The first ever Food Book Fair, held in the beautiful Wythe Hotel on Williamsburg’s waterfront in Brooklyn, was held last weekend. However, I believe the moniker of “fair” does not do justice to the panels and discussions on food culture, activism, sustainability, and technology, in addition to the more recipe- and literature-driven authors and publications featured. The term “conference” might be more appropriate, especially considering that the keynote speaker was the venerable Dr. Marian Nestle, who spoke about the intersection and importance of food in culture, science and society.
Also of personal interest was a panel with Francis Lam and Fabio Parasecoli, among others whose focus was on “food culture, mass media, and the formation of taste.” However, the discussion veered, at times, towards the controversial definition of “authenticity” – which sparked an interesting debate about whether a dish or cuisine is truly “authentic” based upon the slavish adherence to specific ingredients or cooking methods, or rather if it is more in line with the original intent and spirit of a dish.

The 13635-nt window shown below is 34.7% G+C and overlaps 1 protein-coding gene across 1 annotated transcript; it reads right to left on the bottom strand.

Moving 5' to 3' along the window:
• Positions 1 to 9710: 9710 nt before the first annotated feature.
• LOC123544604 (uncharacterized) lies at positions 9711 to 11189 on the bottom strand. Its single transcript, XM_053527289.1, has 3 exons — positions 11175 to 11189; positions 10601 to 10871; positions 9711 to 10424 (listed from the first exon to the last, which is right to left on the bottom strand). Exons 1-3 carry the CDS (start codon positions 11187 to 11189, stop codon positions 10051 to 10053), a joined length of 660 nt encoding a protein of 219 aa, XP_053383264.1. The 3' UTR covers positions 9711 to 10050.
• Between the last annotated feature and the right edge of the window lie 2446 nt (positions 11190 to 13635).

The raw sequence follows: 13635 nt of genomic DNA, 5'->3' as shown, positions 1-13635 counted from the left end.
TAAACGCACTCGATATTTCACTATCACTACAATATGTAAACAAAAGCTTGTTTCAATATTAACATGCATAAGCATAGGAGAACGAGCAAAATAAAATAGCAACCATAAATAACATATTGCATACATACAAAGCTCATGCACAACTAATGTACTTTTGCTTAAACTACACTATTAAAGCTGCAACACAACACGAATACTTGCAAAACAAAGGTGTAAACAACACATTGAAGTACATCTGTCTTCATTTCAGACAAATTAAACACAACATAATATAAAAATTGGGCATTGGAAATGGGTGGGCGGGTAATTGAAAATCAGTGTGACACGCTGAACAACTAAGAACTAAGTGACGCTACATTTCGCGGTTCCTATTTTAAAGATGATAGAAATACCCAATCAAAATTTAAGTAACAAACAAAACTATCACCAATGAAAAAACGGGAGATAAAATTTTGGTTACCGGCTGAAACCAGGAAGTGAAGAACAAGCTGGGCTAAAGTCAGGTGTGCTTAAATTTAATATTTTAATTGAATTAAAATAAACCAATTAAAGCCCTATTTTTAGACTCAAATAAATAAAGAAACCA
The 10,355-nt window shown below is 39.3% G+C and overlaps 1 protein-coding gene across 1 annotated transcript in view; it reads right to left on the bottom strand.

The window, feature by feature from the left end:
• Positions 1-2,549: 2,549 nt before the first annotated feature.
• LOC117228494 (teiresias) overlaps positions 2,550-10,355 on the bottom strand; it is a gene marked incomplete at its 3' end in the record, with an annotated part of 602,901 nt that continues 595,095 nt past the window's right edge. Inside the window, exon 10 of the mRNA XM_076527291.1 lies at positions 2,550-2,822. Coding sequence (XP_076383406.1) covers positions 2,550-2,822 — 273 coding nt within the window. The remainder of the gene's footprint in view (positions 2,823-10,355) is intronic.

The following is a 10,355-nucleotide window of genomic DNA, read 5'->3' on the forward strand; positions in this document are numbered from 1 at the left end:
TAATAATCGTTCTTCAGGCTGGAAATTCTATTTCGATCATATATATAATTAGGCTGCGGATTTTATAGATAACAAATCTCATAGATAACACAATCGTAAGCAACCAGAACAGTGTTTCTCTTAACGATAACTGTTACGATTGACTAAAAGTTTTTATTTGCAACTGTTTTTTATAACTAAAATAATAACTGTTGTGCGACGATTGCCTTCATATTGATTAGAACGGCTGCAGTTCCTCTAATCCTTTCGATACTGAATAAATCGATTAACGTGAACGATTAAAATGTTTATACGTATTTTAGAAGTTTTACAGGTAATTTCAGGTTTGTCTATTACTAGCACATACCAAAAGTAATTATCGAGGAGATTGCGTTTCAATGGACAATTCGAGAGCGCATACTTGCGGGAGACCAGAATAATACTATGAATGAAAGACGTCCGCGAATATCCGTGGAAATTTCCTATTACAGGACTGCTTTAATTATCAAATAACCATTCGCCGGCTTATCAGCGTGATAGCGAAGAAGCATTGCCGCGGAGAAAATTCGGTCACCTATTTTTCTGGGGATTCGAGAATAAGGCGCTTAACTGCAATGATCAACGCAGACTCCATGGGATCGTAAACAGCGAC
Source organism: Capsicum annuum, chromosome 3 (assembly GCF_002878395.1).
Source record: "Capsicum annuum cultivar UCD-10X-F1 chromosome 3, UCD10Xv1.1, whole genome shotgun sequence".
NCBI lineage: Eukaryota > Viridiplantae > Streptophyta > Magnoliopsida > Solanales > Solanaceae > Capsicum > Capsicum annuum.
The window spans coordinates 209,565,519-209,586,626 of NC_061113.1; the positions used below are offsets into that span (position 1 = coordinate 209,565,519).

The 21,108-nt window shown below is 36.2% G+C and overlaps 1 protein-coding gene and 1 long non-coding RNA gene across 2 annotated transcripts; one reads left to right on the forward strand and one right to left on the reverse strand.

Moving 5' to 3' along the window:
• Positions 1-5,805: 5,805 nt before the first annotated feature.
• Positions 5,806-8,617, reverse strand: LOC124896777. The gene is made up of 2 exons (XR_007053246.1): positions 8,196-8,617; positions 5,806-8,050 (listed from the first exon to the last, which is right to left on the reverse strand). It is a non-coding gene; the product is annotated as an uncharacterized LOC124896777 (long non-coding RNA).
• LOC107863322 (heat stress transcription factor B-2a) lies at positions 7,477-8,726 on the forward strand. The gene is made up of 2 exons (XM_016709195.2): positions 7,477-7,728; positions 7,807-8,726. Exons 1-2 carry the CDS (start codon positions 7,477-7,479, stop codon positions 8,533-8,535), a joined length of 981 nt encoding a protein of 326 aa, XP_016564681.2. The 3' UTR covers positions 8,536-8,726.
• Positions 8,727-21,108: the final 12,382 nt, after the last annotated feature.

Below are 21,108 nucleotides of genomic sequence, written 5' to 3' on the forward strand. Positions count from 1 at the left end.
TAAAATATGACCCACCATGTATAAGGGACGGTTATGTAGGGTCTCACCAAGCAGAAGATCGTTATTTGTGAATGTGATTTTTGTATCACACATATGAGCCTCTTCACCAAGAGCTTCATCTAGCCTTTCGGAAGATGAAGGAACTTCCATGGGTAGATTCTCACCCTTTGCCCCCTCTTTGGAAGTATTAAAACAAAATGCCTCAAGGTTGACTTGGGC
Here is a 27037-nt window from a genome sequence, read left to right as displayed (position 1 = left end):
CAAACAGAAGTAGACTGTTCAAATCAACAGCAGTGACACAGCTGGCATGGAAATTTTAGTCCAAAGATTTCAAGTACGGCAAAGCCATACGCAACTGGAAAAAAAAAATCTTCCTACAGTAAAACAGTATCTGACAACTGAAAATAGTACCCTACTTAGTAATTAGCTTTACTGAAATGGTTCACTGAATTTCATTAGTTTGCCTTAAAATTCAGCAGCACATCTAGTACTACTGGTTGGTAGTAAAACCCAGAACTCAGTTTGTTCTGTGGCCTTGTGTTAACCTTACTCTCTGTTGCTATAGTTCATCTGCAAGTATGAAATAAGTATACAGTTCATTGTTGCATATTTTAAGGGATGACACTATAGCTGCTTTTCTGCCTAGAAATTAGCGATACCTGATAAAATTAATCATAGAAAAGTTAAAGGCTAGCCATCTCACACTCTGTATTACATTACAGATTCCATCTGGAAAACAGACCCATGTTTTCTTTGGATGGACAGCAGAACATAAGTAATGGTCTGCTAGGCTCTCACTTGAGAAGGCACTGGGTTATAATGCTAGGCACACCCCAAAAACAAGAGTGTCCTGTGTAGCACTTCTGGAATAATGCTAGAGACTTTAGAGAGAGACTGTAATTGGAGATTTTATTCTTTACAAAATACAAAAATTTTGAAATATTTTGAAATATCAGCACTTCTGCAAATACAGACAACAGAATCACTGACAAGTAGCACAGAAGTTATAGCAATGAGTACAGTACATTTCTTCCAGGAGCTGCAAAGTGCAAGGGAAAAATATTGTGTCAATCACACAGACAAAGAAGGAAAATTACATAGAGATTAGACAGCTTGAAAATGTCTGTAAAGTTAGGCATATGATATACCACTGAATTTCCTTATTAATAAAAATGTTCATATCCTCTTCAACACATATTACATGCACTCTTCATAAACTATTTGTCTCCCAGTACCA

Another highlight was the “Food + Lit + Mag” panel and the following “Foodeodical” celebration. As a food writer and scholar, I am heartened to know that both literary and academic conversations are being had surrounding food and culture – and in print no less! Because about half of these publications were new to me, I am including links to those who were featured at the fair.
But what I loved most was that I found something of value in all of the panels and events I attended. Nicola Twilley, author and blogger of Edible Geography and Co-Founder – with Sarah Rich – of The Foodprint Project, even got me excited about the history and cultural implications of refrigeration, of all topics. Yet the way she connected this seemingly ubiquitous technology to the issues I care about was fascinating. If this is any indication of the current state of food publishing, we are in for an exciting year.
Bonnie Slotnick Cookbooks
Laphams Quarterly: The Food Issue
Put A Egg on It
The Art of Eating
The Runcible Spoon